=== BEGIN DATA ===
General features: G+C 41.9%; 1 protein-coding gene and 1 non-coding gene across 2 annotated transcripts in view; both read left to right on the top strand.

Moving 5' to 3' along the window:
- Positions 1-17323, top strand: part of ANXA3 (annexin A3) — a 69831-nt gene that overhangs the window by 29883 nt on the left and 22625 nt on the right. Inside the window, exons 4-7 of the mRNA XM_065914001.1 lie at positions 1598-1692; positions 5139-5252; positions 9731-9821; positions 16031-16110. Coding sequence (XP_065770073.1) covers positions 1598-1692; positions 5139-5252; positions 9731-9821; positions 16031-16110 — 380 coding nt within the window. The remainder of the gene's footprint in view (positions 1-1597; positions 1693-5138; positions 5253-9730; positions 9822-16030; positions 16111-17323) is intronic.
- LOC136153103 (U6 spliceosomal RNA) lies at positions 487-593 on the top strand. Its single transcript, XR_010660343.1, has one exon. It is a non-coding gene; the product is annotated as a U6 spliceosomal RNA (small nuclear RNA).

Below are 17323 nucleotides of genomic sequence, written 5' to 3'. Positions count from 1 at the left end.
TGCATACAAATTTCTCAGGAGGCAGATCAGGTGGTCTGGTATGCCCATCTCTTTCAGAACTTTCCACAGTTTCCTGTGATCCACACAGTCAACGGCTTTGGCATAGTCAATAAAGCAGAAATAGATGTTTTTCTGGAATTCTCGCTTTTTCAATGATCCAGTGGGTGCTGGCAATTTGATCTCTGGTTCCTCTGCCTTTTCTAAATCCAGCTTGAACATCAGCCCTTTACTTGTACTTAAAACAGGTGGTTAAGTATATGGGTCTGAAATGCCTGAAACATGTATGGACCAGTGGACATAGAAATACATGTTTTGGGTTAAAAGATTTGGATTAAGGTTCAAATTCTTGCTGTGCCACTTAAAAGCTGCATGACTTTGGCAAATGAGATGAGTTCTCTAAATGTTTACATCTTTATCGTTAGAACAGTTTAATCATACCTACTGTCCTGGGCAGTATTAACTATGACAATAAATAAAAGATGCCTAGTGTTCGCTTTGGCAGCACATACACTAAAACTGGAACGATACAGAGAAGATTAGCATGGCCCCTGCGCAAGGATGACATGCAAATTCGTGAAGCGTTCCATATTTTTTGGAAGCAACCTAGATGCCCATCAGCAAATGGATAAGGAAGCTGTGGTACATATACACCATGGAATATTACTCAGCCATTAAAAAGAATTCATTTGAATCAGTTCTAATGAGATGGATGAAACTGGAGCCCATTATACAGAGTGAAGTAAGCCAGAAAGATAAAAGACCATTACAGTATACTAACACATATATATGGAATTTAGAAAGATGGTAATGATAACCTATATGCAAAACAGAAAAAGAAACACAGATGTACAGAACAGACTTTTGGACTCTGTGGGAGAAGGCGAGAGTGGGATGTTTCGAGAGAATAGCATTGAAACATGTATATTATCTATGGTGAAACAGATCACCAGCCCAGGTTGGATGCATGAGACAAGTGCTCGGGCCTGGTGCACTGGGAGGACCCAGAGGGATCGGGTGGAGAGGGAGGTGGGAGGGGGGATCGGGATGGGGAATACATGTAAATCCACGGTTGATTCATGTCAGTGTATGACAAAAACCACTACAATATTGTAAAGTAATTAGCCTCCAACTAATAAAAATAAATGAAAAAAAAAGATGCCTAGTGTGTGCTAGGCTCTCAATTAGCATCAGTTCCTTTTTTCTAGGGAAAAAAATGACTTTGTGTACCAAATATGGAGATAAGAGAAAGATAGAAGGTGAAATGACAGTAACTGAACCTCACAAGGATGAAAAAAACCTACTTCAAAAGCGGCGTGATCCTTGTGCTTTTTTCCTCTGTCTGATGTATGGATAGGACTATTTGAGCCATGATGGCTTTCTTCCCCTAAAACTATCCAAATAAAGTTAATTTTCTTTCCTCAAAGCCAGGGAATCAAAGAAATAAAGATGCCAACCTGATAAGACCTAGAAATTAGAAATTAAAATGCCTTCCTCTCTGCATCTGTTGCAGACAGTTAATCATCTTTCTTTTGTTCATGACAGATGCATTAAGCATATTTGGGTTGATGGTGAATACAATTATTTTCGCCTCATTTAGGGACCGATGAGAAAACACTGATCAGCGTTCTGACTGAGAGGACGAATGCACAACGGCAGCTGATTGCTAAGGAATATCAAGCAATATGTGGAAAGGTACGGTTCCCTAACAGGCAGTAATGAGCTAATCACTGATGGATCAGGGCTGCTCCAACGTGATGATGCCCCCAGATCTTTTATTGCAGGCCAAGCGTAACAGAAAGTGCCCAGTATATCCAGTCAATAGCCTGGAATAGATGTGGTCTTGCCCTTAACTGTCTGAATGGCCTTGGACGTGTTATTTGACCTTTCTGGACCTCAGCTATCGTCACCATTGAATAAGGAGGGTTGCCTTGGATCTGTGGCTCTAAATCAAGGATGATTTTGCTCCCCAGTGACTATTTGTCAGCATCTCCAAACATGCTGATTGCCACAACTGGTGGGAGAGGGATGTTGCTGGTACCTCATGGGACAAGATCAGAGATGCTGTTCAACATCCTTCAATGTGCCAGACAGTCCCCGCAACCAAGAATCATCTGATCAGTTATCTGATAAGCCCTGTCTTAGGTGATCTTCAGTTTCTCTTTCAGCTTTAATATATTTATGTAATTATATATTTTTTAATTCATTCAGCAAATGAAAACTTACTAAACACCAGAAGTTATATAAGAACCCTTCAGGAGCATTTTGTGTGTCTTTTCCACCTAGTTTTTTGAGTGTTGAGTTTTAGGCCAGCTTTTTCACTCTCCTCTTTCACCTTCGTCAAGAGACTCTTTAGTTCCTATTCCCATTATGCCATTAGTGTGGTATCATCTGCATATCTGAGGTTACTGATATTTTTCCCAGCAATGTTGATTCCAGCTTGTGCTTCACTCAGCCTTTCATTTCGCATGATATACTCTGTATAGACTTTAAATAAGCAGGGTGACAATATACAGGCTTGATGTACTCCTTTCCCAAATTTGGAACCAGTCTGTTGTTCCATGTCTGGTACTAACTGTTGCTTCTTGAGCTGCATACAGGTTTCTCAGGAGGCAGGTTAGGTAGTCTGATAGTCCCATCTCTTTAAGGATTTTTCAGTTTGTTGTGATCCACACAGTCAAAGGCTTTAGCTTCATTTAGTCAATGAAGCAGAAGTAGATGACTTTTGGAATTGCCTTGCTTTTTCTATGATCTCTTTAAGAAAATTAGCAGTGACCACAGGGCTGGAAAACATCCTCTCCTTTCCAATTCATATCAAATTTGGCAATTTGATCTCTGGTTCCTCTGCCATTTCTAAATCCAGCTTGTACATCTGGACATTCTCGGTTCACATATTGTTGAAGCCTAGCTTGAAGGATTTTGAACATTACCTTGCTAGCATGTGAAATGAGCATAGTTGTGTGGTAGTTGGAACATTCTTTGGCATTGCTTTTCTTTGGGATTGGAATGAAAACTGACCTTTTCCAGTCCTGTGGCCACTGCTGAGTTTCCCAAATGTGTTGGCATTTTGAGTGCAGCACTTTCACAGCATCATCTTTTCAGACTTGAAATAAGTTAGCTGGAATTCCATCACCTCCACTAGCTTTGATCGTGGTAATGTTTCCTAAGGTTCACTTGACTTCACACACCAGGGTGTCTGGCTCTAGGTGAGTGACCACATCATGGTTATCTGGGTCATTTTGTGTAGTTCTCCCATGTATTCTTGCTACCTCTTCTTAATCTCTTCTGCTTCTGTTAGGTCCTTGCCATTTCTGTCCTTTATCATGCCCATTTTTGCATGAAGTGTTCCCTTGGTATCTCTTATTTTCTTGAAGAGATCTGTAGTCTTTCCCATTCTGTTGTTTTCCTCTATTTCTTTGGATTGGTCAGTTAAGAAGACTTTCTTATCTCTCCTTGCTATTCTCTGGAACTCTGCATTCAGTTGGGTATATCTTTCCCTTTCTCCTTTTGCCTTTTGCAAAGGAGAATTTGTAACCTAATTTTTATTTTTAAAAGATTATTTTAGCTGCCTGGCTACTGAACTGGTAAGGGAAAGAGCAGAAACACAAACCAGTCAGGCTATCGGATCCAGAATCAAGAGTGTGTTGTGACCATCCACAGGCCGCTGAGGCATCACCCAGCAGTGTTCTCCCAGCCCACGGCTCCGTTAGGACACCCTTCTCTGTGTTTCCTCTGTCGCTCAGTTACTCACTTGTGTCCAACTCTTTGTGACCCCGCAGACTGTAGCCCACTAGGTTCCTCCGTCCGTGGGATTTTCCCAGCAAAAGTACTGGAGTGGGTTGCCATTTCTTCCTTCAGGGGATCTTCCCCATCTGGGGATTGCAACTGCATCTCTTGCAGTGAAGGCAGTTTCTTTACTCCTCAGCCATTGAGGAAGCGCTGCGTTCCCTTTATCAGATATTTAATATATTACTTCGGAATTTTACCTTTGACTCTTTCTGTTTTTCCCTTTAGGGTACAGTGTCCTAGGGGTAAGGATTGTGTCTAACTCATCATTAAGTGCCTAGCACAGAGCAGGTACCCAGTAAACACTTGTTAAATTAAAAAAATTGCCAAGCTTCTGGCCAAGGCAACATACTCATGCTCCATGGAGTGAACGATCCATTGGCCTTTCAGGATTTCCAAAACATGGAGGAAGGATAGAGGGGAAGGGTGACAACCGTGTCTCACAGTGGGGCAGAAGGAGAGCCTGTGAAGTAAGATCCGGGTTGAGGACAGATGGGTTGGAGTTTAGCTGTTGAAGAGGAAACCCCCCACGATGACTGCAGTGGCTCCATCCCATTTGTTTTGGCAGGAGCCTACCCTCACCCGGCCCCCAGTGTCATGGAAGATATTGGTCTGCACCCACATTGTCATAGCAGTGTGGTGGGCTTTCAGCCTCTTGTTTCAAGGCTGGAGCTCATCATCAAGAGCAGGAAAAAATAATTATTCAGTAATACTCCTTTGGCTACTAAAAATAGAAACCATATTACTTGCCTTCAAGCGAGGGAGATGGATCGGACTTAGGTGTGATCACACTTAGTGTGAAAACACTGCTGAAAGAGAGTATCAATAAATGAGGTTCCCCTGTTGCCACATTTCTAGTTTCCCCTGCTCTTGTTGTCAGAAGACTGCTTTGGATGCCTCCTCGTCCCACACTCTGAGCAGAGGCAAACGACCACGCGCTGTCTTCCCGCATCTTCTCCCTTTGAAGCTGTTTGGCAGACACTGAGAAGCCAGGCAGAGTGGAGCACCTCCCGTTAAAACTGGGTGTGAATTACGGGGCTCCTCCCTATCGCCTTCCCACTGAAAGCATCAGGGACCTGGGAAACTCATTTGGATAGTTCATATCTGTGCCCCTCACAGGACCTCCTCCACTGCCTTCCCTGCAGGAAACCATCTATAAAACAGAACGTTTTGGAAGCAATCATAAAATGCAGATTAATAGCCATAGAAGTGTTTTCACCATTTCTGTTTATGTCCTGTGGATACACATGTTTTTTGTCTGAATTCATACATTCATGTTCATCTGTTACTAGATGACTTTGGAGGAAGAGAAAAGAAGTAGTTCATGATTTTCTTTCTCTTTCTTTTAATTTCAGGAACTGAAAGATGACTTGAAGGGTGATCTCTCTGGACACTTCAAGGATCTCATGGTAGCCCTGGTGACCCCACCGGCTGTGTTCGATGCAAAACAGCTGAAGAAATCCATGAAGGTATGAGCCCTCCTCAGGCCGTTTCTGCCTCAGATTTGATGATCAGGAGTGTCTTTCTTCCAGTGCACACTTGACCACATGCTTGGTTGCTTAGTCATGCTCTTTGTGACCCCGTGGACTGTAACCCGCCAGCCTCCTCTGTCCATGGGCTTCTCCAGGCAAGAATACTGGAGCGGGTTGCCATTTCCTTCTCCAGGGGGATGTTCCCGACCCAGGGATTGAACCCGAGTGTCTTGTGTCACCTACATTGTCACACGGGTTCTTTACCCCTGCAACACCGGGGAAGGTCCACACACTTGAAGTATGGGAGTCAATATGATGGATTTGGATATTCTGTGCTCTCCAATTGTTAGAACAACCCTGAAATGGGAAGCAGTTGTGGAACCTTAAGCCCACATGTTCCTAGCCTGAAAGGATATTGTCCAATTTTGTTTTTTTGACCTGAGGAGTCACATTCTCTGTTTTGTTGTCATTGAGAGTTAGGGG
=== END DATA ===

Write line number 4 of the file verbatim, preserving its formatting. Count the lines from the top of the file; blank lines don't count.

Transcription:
- LOC136153103 (U6 spliceosomal RNA) lies at positions 487-593 on the top strand. Its single transcript, XR_010660343.1, has one exon. It is a non-coding gene; the product is annotated as a U6 spliceosomal RNA (small nuclear RNA).